Q: How can I use focus blocks and get others to respect heads-down time?

Q: The concept of focus blocks is something that I use, but they often get ignored by others (i.e. coworkers schedule over the top of them). Do you have any recommendations for getting others outside your immediate team to respect focus or heads-down time?

A: Focus blocks are pretty amazing when implemented properly. In a nutshell, focus blocks are blocks of time free of meetings or other distractions. Their purpose is to reduce context switching and increase the time for doing work only you can do.

The whole point is to provide flow, or a flow state, when you’re completely immersed in an activity and even lose track of time or temporary needs such as food, thereby increasing the quality or volume (or both) of your output. Most important, I’ve observed team members feel greater satisfaction in their work and greater control over their schedule as flow states increase.

Focus blocks are an effective way to leverage flow at work. You can use focus blocks individually or within your team simply by blocking out times in your calendar—daily in small chunks such as an hour or a couple times a week in larger chunks two to three hours or longer. Meet with your peers and ask for their support. Describe how you will and will not be available during block times. Explain that by having more time to focus on the work only you can do, your output will be more beneficial to the team. Tell them you’ll do it as a trial for X weeks and report back after the initial run.

Pro tip: block times in 30 or 60 minute increments, rather than 2 to 3 hours, as they look more like meetings to would-be overschedulers.

The most effective use of focus blocks, however, occurs at the department, portfolio, or pillar level when cross-functional peers are aligned on shared blocks of focus time. As Head of Design for Facebook Events, I piloted an effort to implement focus blocks across the entire portfolio inclusive of designers, engineers, PMs, data scientists, etc.

Screenshot showing focus block times 9am to 1pm on Tuesdays and Fridays, all day Wednesdays
Focus block times shared across cross-functional peers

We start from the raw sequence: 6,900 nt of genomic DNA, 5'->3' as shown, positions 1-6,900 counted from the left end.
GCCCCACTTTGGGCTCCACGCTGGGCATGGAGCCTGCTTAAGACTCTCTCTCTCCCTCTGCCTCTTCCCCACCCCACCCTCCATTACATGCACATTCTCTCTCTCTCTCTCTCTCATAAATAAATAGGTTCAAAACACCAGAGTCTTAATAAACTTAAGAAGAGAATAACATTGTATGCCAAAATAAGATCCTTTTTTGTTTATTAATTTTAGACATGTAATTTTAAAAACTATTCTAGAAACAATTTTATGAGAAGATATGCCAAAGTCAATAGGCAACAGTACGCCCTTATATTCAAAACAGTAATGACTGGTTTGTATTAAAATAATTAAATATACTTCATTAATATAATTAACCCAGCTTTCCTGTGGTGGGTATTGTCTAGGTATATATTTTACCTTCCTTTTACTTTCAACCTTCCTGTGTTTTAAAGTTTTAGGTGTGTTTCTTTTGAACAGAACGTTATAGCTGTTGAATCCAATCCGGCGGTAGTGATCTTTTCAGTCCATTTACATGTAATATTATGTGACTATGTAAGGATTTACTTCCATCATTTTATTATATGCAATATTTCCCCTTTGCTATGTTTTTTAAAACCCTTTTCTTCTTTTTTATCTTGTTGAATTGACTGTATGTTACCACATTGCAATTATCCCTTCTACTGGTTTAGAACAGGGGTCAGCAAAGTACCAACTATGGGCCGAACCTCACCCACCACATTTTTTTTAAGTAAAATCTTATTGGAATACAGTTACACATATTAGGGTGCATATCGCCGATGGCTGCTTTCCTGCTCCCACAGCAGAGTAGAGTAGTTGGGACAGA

Here’s how we implemented cross-functional blocks across our portfolio:

  • Interviewed other teams that experimented with focus blocks and learned from their successes and failures.
  • Presented a proposal to key leadership peers (Head of Engineering, Head of Product, etc.) describing the purpose of focus blocks, expected outcome, and proposed pilot program.
  • The 6-month pilot was simple: Tuesdays & Fridays 9am–1pm and Wednesdays all day would be reserved for focus blocks. Leveraging focus blocks would be individual and optional, but we asked that everyone respect block times and not schedule meetings during these times whether or not they themselves used focus blocks.
  • After getting buy-in from leadership peers on implementing a pilot program, I met with engineering managers, PMs, and other managers across the portfolio. We gave them about two months of lead time before starting the pilot so they had time to adjust team meetings and one-on-ones if needed.
  • Conducted a survey prior to starting the pilot and another survey after 6 months to compare before/after, asking questions related to managing their time, productivity during work hours, satisfaction sentiment, and so forth.

The initial pilot was very successful. In addition to positive lifts in our own survey, we saw a double-digit positive lift in overall work/life sentiment rated by team members over the course of three company-wide surveys (constituting 18 months), in large part thanks to focus blocks. Eventually other teams across the company began asking for our help to implement focus blocks in their portfolios.

And while we saw greater adoption among individual contributors, managers who leveraged focus blocks also found them to be extremely beneficial to reducing after-hours work and getting back valuable heads-down time for the work only they could do.

My inbox is open if you have additional questions about focus blocks.